Originally posted on Fox Sports Wisconsin  |  Last updated 3/6/13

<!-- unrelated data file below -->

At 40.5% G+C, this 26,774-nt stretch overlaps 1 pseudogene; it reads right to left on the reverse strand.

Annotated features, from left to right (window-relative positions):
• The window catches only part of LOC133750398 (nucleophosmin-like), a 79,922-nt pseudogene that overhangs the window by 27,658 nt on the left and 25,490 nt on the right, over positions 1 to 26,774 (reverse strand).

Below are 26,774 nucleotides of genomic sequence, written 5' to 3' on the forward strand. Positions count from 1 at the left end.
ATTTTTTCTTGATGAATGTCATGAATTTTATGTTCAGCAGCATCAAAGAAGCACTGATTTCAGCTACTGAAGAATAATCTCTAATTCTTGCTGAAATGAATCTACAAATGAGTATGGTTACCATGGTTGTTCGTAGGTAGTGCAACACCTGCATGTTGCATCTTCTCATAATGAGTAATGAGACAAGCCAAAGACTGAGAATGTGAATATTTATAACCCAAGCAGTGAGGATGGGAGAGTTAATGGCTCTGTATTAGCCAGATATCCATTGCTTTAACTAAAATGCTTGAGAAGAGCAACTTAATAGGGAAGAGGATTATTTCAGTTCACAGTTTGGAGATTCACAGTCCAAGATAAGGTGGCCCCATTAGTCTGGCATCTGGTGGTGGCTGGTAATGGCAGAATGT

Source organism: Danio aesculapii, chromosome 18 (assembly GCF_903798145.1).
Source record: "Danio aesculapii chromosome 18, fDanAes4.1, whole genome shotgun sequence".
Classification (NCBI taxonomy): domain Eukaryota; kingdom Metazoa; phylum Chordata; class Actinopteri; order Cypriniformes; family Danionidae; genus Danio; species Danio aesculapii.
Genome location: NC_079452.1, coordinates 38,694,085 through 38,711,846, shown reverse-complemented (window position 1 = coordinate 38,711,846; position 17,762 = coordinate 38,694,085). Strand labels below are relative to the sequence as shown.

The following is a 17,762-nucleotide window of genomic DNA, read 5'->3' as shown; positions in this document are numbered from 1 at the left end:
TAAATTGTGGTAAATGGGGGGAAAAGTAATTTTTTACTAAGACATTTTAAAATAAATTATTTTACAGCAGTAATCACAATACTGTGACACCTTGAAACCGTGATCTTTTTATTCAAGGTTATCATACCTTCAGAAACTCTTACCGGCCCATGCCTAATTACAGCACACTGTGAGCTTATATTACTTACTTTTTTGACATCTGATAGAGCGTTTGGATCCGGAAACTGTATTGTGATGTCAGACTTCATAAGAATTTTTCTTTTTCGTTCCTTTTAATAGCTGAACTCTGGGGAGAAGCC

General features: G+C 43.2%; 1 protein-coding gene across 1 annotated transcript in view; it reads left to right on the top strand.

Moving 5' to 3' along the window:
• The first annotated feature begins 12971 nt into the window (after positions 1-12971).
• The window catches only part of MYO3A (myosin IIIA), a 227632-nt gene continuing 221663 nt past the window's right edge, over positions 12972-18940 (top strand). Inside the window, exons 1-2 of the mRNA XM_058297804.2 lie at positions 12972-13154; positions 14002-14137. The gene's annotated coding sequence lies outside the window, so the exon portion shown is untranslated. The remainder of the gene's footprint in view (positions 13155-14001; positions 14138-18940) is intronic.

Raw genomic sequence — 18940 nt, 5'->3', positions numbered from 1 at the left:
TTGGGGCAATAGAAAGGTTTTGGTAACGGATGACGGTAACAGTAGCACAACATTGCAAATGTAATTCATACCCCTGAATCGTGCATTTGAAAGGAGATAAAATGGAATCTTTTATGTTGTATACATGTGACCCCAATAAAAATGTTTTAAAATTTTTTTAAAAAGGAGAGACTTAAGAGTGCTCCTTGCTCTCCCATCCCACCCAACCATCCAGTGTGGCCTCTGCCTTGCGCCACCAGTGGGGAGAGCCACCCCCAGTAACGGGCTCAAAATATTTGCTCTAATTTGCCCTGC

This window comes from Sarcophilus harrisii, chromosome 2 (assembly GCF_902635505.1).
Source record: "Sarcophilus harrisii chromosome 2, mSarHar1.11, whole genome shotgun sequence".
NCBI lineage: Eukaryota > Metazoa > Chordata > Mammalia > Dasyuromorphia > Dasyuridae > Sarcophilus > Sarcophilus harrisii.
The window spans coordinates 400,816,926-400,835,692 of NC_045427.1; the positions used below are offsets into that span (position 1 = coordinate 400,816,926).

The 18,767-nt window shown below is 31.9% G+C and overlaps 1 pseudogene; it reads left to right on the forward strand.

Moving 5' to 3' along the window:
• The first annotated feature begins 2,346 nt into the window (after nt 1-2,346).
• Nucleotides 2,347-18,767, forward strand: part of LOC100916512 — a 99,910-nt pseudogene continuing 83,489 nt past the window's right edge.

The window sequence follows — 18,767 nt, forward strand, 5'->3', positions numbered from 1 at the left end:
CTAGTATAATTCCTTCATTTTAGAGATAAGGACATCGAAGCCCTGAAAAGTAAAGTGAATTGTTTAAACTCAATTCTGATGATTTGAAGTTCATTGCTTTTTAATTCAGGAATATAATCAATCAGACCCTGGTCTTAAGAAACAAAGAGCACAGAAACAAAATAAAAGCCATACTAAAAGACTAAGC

MADISON, Wis. Montee Ball posted loads of spectacular numbers during his career as a running back at Wisconsin. He finished second in school history with 5,140 rushing yards and tops in NCAA history with 83 total touchdowns. No one needed a stopwatch to recognize his tremendous talent. Yet the number that stood out most when Ball arrived for Wednesday's pro timing day inside the McLain Center had nothing to do with his on-field exploits for the Badgers: 4.66. That represented Ball's 40-yard dash time at the NFL Combine in Indianapolis on Feb. 24. The mark was deemed not good enough to warrant Ball a spot as a first or second round tailback because it ranked 19th out of 33 running backs at the event. On Wednesday 10 days after the Combine Ball had one more opportunity to showcase his speed in front of more than two-dozen NFL personnel. And by any measure, he knocked it out of the park. Ball clocked in at 4.46 seconds on his first 40-yard dash attempt and 4.49 seconds on his second attempt. Those two-tenths of a second put him back in the discussion as a first-round running back and almost certainly earned him some extra cash. "I was very excited," Ball said. "I knew I was capable of getting under a 4.5. I was very proud of myself and just happy." According to Ball, the key to shaving so much time off his 40 was rest. During the Combine, he was recovering from a sinus infection and was still taking medicine for the illness. The sickness, coupled with the morning to night grind of the event, drained Ball by the time he was to run. "I think just a lot plays into running in Indy," Ball said. "You're a little tired because of waking up early and stuff. Doctors poking at you, pulling at you. The last day they want you to get out there and run. That's kind of the process that they do. They want to see how you can work under pressure." Although the pressure to perform Wednesday was considerable, Ball was able to run in a familiar space, which helped ease his stress. He was the first participant to arrive through the McClain Center entrance at 11:46 a.m., gym bag in hand while wearing dark blue jeans, a dark gray hooded sweatshirt and a pair of white "Beats by Dr. Dre" headphones. Less than an hour later, following a series of stretching drills, he was the first man up for the 40. Ball's teammates weren't surprised he trimmed his time so drastically. "I knew he would run that," former Badgers cornerback Devin Smith said. "I was training with him for two months straight. I think once we got out here, he knew he was going to run that." Smith was among a group of six Wisconsin players off last year's team to participate in pro day. Other members were offensive linemen Travis Frederick and Rick Wagner, cornerback Marcus Cromartie and safety Shelton Johnson. Linebacker Mike Taylor is still recovering from sports hernia surgery and will hold his own pro day March 27. Taylor suggested the turf in the McClain Center, where the Badgers practice, was slightly faster than other venues but lauded Ball for his effort. "It's definitely a fast time no matter where you run," Taylor said. "It's good to see these guys come back and do well." Following Wisconsin's Rose Bowl loss against Stanford on Jan. 1, Ball left to train at IMG Academy in Bradenton, Fla. He returned to Madison after the Combine to continue training with his primary focus on improving his 40 time. He said he focused on the first 10 yards of the 40, particularly getting out of his crouch strong. Ball also said he improved his short shuttle time on Wednesday, running in 4.11 seconds. He ran in 4.40 seconds at the Combine. Ball chose not to participate in the bench press after lifting 225 pounds 15 times at the Combine, which tied for last among running backs. "I'm going to let that go," he said. On Wednesday, Ball did participate in the long shuttle at the urging of Green Bay Packers general manager Ted Thompson, who struck up a conversation with Ball as the drills finished and congratulated him on his college career. Ball said he believed the Packers were interested in him as an NFL prospect. "You hear whispers they're looking for a three-down back," he said. "Hopefully I've shown that in my four years in college and today." The 5-foot-11 Ball weighed in at 210 pounds, down four pounds from his Combine weight. He played his senior season at Wisconsin around 215 pounds but said he liked where he stood now. He especially likes his standing now that he has tackled his toughest test of the offseason. "My whole life, people have been saying I'm not fast enough," Ball said. "They said I wouldn't be a good college running back, a great college running back because of my speed. I think I proved them wrong there and I plan on doing the same thing in the NFL." Follow Jesse Temple on Twitter.
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